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    Status regarding Budapest Convention

Status regarding Budapest Convention

Status : Party Declarations and reservations : See legal profile

Cybercrime policies/strategies

The Dutch Department of Security and Justice published a first report on a national cyber security strategy (NCSS) on February 29, 2011. Part of the strategy was the establishment of a Cyber Security Council (CSC) with representatives of relevant parties in the public and private sector in order to elaborate and evaluate the NCSS. A second aim was the establishment of the National Cyber Security Center (NCSC) which officially started to function from January 12, 2012. The task of the NCSC is defining the measures and instruments required in view of implementing the NCCS and serving as a center of expertise. Its views were published on October 28, 2013. The NCSC is part of the organization of the National Coordinator Fighting Terrorism and Security of the Department of Security and Justice. Fighting Cybercrime is an essential aspect of the NCSS.


The current National Cyber Security Agenda (NCSA) of the Netherlands was published by the government and implemented starting 21 April 2018. The document proposes seven ambitions that contribute towards the overarching objective: The Netherlands is capable of capitalizing on the economic and social opportunities of digitalisation in a secure way and of protecting national security in the digital domain, namely:

  1. The Netherlands has adequate digital capabilities to detect, mitigate and respond decisively to cyber threats
  2. The Netherlands contributes to international peace and security in the digital domain
  3. The Netherlands is at the forefront of digitally secure hardware and software
  4. The Netherlands has resilient digital processes and a robust infrastructure
  5. The Netherlands has successful barriers against cybercrime
  6. The Netherlands leads the way in the field of cybersecurity knowledge development
  7. The Netherlands has an integrated and strong publicprivate approach to cybersecurity



The Integrated International Security Strategy 2018-2022 published by the Ministry of Foreign Affairs on 14 May 2018 also emphasizes cyber threats as one of the most important threats facing the Netherlands, acknowledges that the threat of hybrid and cyber warfare will continue to increase and strives for successfully developing clear international norms relating to cyberspace.


The Netherlands further attaches a great importance to international cooperation on cyber related issues, having developed also an International Cyber Strategy: Building Bridges that highlights cybercrime amongst the six areas for emphasis in any international discussion.

Specialised institutions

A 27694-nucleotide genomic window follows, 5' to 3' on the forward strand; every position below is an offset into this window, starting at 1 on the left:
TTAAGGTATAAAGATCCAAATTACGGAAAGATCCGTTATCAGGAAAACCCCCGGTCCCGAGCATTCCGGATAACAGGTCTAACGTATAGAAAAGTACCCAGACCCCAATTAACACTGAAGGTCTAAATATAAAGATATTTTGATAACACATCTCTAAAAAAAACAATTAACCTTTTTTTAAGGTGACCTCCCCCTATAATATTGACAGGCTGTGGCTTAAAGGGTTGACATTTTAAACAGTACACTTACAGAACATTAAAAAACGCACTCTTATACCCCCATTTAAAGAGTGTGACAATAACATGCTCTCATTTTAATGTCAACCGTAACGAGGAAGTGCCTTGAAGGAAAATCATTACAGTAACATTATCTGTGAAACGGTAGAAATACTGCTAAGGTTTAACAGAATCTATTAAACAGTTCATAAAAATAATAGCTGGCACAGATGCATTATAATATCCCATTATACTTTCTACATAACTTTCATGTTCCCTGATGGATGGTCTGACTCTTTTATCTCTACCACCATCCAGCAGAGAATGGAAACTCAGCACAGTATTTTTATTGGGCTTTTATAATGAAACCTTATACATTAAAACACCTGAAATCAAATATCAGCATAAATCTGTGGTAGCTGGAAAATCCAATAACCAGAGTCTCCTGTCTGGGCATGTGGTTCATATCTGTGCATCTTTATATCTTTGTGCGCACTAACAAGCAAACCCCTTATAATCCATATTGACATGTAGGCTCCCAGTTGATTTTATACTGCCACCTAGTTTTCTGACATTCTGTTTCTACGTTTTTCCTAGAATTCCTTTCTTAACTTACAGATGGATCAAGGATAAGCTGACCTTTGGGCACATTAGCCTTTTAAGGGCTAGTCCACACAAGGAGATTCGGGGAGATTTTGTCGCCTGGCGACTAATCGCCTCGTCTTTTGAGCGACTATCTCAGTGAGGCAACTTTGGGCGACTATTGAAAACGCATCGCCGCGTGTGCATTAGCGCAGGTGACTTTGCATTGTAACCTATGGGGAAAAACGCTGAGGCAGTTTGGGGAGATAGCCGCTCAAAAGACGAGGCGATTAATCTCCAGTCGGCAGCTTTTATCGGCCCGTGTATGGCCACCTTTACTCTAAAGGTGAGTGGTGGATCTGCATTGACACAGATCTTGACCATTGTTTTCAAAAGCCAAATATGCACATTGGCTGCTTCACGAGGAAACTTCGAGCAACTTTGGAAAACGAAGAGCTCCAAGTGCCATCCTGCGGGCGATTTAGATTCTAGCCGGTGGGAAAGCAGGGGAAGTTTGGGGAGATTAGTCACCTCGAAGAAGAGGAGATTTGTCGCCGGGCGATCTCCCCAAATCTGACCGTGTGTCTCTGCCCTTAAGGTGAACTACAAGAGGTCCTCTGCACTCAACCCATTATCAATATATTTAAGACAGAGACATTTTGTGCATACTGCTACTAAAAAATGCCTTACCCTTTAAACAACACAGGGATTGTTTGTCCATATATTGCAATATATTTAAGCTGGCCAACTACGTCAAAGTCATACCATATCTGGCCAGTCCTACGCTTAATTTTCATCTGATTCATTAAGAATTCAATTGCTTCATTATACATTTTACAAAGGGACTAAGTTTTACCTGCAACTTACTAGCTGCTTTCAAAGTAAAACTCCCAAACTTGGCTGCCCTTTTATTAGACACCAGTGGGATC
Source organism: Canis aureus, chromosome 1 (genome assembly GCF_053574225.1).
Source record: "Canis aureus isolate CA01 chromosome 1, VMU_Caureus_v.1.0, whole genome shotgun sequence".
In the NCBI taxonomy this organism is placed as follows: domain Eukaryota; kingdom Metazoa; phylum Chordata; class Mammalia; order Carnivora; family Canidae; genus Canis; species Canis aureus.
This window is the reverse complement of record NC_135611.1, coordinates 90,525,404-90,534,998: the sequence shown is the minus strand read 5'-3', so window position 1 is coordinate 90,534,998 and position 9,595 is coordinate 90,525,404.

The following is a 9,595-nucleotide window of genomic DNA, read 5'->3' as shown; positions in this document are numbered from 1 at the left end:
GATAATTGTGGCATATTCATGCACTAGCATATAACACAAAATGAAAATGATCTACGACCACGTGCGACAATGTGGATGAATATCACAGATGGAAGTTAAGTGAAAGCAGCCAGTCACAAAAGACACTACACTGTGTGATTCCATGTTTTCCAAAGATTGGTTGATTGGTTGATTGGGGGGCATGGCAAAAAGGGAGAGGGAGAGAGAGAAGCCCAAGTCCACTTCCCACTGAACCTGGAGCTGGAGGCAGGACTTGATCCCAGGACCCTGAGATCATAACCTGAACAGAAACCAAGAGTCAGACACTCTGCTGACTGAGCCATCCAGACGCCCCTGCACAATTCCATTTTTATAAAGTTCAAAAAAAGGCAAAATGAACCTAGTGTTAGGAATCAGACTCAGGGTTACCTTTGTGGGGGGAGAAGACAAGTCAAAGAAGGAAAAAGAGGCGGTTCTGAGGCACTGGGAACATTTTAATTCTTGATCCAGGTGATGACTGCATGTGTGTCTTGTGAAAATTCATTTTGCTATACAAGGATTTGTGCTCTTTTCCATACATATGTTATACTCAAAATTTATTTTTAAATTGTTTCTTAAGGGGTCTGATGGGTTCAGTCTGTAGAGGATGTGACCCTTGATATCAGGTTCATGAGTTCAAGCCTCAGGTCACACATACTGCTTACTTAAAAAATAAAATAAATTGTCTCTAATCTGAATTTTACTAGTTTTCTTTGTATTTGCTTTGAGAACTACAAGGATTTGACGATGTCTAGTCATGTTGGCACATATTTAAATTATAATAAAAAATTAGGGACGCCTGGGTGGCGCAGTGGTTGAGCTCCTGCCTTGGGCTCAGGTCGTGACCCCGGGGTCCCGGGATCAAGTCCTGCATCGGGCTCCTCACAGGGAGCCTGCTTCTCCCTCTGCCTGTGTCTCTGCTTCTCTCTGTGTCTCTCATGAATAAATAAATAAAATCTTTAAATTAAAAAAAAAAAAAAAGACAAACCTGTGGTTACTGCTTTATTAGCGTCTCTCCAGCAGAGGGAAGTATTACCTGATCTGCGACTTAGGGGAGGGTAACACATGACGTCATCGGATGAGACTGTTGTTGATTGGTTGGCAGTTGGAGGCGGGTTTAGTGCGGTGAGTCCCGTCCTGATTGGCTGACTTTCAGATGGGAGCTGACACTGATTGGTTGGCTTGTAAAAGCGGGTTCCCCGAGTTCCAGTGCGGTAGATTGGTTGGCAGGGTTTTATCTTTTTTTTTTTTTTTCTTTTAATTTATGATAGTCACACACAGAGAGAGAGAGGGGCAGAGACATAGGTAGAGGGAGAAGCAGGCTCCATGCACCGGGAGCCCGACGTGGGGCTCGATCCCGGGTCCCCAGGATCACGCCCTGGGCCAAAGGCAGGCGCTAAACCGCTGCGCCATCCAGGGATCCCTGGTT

Expertise for the investigation on cybercrime cases in the broadest possible sense is centralised in the Landelijke Eenheid (National Unit) of the National Police in Driebergen. A separate police unit is the National Team fighting child porn and sex tourism (TBKK) located in Zoetermeer. 

The legal competence to begin and direct criminal investigations belongs to the Prosecution Service, with the technical support from police. It is also a competence from the Prosecution Service to send and to receive international cooperation requests.

However, there is a knowledge and expertise centre in the national prosecution unit located in Rotterdam.

The obligation to establish a 24/7 point of contact as required by Article 35 of the Budapest Convention is worked out as follows. The 24/7 contact point is one of the tasks of one national (LIRC) and six regional mutual assistance centres (IRC), which co-ordinate with the central authority of the Ministry of Security and Justice. [1]

On behalf of the judiciary a centre of expertise is established with the Court of Appeal of the Hage. Contact email can be found here

[1] Instruction investigating authorities, College of Prosecutors-general, September 1, 2014, Stcrt 2014, 24442.

Jurisprudence/case law

Judgement of the Supreme Court of March 26, 2013: a router is a computer system in the meaning of the legal definition. Hacking of it amounts to illegal access criminalized under Article 138a Sr, at present Article 138ab Sr. 

Judgement of the Supreme Court of February 2012 (Toxbot network): Explanation of notion “common risk for services” in Article 161sexies (computer sabotage).

Judgement of Supreme Court of June 28, 2011 (RuneScape): virtual objects are susceptible to theft.

Surpreme Court of February 20, 2007: relation between seizure of computer system and data and privilege of non-disclosure.

Supreme Court of march 23, 2010: an order to disclose customer data (including pass port photos) concerns sensitive data within the meaning of Article 126nd Sv and requires written empowerment of the investigating judge. [5]

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These profiles do not necessarily reflect official positions of the States covered or of the Council of Europe. 


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